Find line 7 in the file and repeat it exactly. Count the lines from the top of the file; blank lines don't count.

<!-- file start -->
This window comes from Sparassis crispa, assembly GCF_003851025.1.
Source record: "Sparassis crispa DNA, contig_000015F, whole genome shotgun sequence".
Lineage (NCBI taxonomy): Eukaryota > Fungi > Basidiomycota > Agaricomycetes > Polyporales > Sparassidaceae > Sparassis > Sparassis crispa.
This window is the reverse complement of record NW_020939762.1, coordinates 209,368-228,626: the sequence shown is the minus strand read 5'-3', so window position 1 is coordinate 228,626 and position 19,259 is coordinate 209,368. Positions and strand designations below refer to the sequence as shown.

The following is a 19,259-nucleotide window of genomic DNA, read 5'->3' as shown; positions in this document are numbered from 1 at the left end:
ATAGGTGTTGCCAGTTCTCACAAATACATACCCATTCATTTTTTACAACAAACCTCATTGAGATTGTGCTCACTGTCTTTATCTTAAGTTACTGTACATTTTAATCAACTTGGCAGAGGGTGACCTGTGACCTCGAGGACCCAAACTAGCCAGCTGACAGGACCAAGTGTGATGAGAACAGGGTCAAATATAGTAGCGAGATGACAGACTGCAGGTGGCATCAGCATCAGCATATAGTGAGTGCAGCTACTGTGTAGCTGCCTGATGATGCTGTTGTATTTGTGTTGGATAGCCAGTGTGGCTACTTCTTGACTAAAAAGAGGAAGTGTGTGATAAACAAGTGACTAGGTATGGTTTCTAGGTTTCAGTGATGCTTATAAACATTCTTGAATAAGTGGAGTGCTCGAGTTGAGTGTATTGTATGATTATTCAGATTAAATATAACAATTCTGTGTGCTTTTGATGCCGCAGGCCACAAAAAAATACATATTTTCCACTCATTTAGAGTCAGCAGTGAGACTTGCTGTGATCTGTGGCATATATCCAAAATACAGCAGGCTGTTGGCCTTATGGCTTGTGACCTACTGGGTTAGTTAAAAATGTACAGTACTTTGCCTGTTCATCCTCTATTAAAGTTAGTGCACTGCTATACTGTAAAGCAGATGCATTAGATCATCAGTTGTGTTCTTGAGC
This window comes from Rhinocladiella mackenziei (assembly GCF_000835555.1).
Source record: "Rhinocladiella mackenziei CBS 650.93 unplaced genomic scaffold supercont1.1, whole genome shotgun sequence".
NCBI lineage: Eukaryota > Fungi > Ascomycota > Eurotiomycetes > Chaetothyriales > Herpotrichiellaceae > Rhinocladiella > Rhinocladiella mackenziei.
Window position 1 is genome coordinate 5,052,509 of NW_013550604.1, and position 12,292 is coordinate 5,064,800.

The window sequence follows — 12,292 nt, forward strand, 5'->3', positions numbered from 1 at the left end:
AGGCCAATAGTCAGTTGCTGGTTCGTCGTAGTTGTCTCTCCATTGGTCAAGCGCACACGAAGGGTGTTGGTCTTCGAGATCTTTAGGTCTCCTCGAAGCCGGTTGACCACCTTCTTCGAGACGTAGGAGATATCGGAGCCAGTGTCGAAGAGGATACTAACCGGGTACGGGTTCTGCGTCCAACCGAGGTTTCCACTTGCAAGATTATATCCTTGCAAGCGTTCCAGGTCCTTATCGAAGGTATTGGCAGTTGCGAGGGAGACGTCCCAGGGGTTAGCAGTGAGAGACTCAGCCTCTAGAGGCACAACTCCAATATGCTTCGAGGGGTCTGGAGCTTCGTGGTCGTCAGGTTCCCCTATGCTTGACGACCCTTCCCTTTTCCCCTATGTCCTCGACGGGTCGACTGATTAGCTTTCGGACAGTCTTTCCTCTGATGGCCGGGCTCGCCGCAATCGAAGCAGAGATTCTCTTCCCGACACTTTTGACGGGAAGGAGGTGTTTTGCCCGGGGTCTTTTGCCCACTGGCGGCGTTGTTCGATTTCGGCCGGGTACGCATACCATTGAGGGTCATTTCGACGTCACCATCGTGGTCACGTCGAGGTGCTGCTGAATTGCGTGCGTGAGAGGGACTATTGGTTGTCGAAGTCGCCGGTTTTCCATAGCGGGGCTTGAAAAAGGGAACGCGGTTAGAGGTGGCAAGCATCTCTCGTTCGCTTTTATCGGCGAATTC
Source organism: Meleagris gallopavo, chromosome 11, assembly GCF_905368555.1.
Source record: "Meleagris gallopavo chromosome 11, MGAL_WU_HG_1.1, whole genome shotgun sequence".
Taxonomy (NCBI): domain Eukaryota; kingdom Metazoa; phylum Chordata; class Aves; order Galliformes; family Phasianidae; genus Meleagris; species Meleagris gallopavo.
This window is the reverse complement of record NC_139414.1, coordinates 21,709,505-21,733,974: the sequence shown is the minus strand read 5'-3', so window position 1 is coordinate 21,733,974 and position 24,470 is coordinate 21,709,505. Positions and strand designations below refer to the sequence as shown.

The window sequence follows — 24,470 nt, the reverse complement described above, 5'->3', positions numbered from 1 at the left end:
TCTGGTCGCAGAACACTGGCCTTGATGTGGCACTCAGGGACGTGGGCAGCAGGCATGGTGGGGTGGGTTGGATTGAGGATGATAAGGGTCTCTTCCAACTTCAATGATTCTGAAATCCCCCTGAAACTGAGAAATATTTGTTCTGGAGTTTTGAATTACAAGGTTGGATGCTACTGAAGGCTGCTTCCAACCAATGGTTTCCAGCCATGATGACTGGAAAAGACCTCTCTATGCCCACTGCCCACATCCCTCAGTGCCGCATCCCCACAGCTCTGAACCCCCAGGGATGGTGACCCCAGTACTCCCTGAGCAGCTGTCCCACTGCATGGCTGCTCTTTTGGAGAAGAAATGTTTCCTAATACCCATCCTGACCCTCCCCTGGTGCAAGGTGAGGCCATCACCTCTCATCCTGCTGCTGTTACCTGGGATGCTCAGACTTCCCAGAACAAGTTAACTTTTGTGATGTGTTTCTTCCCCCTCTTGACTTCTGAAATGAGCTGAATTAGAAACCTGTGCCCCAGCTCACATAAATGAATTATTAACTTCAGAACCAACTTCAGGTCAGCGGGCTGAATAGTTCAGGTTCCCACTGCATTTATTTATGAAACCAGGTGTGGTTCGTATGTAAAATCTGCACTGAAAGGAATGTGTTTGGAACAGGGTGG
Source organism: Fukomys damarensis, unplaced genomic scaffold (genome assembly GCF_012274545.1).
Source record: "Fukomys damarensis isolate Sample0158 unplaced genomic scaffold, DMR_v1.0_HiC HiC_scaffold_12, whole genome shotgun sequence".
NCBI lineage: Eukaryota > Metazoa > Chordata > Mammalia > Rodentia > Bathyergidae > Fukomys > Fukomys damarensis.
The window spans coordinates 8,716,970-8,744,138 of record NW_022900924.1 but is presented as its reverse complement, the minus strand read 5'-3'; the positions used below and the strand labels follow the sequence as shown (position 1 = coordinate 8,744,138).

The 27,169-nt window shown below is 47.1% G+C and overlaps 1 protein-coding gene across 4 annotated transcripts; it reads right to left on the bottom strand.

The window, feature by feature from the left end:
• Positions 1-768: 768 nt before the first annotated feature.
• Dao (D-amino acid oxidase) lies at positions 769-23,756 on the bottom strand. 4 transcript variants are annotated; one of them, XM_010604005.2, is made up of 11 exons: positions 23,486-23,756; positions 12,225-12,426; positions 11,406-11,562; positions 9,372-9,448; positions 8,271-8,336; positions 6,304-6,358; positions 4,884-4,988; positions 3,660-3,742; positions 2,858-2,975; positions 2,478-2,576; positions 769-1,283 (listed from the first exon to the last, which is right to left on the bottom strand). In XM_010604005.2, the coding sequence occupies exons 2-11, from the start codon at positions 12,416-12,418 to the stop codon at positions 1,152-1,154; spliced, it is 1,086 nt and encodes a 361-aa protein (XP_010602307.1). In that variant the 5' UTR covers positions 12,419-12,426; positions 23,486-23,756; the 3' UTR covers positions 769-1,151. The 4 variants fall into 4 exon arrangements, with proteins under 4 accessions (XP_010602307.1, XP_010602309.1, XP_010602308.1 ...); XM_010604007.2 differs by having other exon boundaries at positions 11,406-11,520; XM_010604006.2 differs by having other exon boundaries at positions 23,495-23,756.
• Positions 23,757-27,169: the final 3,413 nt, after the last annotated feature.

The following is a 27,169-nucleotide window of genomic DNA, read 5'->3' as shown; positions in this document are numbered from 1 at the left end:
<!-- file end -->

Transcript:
This window comes from Rhinocladiella mackenziei (assembly GCF_000835555.1).